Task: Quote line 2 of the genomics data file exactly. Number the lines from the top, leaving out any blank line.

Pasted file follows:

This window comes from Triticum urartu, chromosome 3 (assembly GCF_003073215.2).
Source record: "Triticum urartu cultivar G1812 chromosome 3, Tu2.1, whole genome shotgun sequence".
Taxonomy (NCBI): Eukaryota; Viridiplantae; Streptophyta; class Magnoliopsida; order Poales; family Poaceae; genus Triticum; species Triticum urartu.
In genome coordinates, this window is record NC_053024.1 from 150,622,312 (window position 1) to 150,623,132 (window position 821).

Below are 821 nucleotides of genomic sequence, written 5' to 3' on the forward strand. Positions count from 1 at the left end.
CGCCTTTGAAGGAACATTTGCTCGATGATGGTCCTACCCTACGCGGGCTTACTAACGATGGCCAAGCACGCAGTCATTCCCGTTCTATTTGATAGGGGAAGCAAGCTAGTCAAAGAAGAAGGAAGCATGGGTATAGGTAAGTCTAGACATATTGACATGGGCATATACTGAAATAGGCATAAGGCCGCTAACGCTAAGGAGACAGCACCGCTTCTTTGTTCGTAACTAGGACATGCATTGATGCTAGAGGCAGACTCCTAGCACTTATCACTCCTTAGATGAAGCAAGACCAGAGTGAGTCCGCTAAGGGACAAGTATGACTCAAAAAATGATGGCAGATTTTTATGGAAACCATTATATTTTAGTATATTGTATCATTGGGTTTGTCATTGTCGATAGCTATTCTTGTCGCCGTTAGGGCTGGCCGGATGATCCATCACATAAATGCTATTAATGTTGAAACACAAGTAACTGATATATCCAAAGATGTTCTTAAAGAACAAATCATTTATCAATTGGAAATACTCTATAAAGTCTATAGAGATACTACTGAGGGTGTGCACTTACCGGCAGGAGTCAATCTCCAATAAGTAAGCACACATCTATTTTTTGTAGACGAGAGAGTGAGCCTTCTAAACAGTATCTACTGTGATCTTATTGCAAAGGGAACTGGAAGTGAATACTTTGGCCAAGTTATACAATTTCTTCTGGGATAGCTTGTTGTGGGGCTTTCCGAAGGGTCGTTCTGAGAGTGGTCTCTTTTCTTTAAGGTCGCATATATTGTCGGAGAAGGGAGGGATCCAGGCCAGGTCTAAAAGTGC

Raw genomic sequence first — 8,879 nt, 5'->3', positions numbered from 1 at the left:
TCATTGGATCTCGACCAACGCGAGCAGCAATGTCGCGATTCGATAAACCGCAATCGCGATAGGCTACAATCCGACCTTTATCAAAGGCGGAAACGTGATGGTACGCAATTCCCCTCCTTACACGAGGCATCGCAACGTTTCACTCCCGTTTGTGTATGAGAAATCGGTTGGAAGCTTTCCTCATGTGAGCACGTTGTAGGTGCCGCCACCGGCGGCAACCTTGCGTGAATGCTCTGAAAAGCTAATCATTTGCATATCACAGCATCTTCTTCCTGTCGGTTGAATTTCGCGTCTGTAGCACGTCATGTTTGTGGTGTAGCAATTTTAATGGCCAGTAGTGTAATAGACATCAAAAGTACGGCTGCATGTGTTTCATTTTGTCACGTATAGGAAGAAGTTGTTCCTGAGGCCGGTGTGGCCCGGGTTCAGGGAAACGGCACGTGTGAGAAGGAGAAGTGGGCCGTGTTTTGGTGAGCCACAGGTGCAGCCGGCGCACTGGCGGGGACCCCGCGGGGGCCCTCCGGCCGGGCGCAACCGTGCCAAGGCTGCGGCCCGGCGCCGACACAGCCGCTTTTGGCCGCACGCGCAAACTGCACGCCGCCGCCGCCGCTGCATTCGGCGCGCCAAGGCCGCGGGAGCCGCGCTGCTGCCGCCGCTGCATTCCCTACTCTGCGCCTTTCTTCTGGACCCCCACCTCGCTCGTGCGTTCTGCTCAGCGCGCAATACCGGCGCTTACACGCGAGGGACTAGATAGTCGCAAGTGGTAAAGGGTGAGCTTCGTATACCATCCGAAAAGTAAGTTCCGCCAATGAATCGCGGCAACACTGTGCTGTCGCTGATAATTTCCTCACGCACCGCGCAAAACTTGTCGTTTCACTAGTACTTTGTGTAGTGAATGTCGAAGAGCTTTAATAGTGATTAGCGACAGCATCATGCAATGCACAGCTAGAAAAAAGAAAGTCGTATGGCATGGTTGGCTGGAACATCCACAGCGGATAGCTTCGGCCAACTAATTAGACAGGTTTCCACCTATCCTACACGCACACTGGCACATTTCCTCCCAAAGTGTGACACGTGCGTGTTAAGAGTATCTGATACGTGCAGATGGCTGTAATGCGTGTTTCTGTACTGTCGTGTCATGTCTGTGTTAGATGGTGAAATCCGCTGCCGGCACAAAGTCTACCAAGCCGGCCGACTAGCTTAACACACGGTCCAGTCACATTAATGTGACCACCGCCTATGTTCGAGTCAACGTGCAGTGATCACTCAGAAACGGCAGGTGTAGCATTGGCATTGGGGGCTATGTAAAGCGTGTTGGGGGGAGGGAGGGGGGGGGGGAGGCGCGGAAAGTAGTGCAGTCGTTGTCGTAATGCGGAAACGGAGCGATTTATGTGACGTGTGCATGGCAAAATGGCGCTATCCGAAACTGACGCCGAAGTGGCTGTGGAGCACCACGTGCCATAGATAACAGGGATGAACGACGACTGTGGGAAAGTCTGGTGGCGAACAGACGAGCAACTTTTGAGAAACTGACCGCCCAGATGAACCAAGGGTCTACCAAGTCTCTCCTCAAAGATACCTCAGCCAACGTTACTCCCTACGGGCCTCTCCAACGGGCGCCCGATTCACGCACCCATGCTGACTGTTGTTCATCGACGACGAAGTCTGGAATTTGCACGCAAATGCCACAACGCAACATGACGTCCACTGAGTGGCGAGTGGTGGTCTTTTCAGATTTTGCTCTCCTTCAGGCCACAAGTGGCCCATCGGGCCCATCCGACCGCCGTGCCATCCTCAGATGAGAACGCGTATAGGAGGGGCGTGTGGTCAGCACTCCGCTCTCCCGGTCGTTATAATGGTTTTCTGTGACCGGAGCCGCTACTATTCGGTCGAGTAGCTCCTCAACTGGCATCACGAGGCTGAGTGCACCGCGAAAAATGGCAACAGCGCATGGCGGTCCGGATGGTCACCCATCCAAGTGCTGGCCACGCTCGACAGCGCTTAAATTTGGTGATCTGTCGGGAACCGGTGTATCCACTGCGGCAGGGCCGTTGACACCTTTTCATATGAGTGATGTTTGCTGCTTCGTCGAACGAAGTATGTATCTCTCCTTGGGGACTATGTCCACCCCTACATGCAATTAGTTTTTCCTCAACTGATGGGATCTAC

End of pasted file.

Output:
Source record: "Triticum urartu cultivar G1812 chromosome 3, Tu2.1, whole genome shotgun sequence".